Raaby Church, where Georgine Vilhelmine Jansen was baptized 9 April, 1854
The church registry indicating the birth of Georgine Jansen
Most of us have secrets not shared with anyone, or if we do choose to share it is with a select few. Part of the fun of studying genealogy and family history is the discovery of new information and uncovering old secrets, and trying to ascertain why ancestors did what they did when they did it. And in this entry we'll talk about a family secret that was buried.....or covered up.....for more than 160 years.
When I began researching our Danish ancestors I knew very little about any of them. I knew the great grandparents who were known in America as Soren and Georgianna Peterson came from Denmark with two children in 1888. Years ago Dad told me they came from Kolding, on the Jutland peninsula. And that was about it- no definite place of birth, or year, or names of parents.
Since then, with some luck and much help, I was able to trace our great grandmother, Georgine (in Danish) to the province of Schleswig. And in time I discovered more branches of our family in Denmark and what is now Germany than could ever be imagined. Of course, in time I made a connection with a fourth cousin, Henning Bender, a noted Danish historian and archivist who pointed the way on this journey of discovery. The registry above was provided by Henning- it is from Randers, Denmark and shows that Georgine Vilhelmine Jansen (Johnsen) was born on 16 December, 1853 (line 12). Her parents were Ane Christine Ohms, a 26 year old milkmaid; her father was dairy manager Hans Jacob Jansen, age 41. Both were from Schleswig, and as Ane's name indicates she was of at least partial German ancestry, but was a Danish citizen.
We may probably never know the exact time Hans and Ane left Schleswig and moved to the east coast of the Jutland peninsula, or if they knew each other in Schleswig. We can speculate the unstable political situation in Schleswig, with war with Prussia eminent, may have been the determining factor. We do know that by 1850 both Ane and Hans were in Randers, far from the conflict in the duchy of their birth.
Ane Christine Ohms was born in Eckernforde, Schleswig in 1826. By the time she was 19 Ane had relocated to Randers, a town roughly at the midway point of Denmark's Jutland peninsula on its east coast. The Danish capital of Copnhagen lay to the southeast of Randers, about 225 kilometers away by ferry boat and by road. Ane first shows up in Denmark's 1845 Census at the Steen Marks Manor where she was a milkmaid. It appears the employees shared quarters in a building on the manor. Ane lived with several other workers of Steen Marks Manor, with dairy tenant Niels Peter la Cour and his brother theology student Johannes Georg la Cour listed as head of the household.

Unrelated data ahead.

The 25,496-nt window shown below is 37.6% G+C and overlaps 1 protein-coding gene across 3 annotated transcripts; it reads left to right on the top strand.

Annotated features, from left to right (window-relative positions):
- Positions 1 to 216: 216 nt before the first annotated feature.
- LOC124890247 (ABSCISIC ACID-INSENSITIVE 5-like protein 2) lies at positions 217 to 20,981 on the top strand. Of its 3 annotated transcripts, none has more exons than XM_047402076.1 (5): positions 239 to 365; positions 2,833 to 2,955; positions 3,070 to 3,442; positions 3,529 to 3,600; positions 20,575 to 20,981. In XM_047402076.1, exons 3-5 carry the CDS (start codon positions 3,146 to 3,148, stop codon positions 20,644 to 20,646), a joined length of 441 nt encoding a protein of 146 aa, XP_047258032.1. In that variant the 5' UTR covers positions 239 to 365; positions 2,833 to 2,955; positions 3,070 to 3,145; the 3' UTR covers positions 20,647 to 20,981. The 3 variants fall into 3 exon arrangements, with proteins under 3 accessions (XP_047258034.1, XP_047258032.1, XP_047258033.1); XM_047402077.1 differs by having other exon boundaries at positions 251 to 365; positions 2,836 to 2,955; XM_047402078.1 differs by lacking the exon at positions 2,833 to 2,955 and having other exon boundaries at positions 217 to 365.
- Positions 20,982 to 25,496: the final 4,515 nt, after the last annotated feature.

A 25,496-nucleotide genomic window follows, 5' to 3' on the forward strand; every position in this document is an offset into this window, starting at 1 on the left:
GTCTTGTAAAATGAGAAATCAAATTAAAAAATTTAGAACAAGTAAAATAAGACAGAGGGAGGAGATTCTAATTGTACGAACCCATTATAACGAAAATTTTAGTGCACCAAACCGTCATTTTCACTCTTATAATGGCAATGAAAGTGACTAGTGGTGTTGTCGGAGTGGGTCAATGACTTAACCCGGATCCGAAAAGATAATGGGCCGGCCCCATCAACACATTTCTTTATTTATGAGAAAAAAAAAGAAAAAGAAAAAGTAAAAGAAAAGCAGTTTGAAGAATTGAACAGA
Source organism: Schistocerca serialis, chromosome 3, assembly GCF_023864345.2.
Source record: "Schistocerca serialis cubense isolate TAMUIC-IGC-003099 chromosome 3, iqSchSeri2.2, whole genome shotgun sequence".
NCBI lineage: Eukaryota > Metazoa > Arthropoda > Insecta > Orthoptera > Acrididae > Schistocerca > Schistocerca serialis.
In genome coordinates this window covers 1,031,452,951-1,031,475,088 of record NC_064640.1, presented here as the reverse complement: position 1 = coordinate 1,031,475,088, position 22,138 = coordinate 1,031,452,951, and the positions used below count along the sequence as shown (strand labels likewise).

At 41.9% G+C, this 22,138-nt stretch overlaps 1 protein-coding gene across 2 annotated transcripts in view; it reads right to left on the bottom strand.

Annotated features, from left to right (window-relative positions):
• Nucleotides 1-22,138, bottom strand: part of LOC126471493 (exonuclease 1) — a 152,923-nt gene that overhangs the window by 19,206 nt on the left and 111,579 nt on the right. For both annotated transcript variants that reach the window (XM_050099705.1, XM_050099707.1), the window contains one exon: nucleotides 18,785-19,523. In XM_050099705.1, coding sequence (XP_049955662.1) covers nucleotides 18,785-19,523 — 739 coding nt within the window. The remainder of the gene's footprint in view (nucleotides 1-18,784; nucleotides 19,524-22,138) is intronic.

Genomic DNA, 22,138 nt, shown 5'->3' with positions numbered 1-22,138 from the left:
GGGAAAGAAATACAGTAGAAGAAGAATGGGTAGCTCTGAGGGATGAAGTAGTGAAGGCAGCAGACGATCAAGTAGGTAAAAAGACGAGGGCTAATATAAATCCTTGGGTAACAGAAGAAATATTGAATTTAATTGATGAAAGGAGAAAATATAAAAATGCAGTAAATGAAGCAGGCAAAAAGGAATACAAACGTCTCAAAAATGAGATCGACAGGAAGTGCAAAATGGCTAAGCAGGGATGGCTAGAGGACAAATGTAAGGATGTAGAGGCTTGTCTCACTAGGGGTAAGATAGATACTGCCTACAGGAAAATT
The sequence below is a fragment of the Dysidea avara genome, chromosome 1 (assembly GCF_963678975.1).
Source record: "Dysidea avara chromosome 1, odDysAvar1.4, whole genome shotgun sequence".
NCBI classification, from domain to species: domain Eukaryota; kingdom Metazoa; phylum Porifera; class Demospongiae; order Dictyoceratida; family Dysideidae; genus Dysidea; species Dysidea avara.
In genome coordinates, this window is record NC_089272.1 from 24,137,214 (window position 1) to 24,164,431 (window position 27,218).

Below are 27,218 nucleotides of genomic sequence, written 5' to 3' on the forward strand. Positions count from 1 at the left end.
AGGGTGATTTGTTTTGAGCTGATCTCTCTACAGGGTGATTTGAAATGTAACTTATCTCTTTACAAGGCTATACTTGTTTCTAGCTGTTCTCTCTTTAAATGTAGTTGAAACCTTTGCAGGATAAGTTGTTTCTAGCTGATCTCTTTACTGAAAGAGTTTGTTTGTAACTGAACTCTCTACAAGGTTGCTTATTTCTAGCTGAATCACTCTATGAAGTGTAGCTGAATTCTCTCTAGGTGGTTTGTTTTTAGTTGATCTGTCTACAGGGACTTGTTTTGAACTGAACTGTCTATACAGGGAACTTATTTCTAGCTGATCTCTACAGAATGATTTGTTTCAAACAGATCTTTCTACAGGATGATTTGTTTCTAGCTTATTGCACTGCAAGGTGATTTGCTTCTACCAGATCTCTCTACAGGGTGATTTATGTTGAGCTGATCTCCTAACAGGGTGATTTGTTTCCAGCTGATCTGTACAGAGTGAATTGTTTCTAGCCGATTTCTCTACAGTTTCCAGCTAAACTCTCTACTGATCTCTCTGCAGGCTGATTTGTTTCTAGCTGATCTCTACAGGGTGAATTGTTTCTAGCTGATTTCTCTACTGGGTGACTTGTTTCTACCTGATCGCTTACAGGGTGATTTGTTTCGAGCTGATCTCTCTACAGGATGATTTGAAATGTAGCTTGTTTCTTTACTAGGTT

The next historical mention of Ane Christine was in the 1850 Danish Census. She had moved to another position at Demstrup Manor, 24 kilometers northeast of Steen Marks. At Demstrup she was a member of the household of dairy tenant Hans Jacob Jansen, then 38 years old. Also in the household were sisters Mariane Rasmusen (age 30), Kirsten Marie Rasmusen (24), and Karen Marie Hansdatter (42), and Knud Knudsen (30). It appears that all of the single workers shared a home while married workers and their families occupied separate quarters. While Ane Christine and Hans Jacob were natives of Schleswig, it appears the other members of the household were born in the area around Demstrup Manor.
There is no historical mention of Ane Christine Ohms again until 1852, when a baby girl named Frederica Margrete Sorensen was born on March 31, 1852, and christened in Raaby on August 29, 1852. Little Frederica's mother was Ane Christine Ohms, and father was given as Peter Bogild. Peter and Ane never married. According to a translation given to me by Henning Bender, Ane confided to a local clergyman that Peter Bogild, a local schoolteacher, was Frederica's father. Peder Bogild then apparently ran off, abandoning Ane and his newborn daughter. As for the choice of the "Sorensen" surname, it remains a mystery. Perhaps it was a surname from Ane's family. Or maybe it was just a smokescreen to protect Peter Bogild and Ane back in an era of Victorian morality. At any rate, it appears Peter Bogild succeeded in vanishing, because today no other record of his existence can be found. Since he was a schoolteacher we can assume he must have been more literate than the average person of the day, and maybe even higher born. One fact remains- Ane Christine was left with a child to rear on her own. But not for long.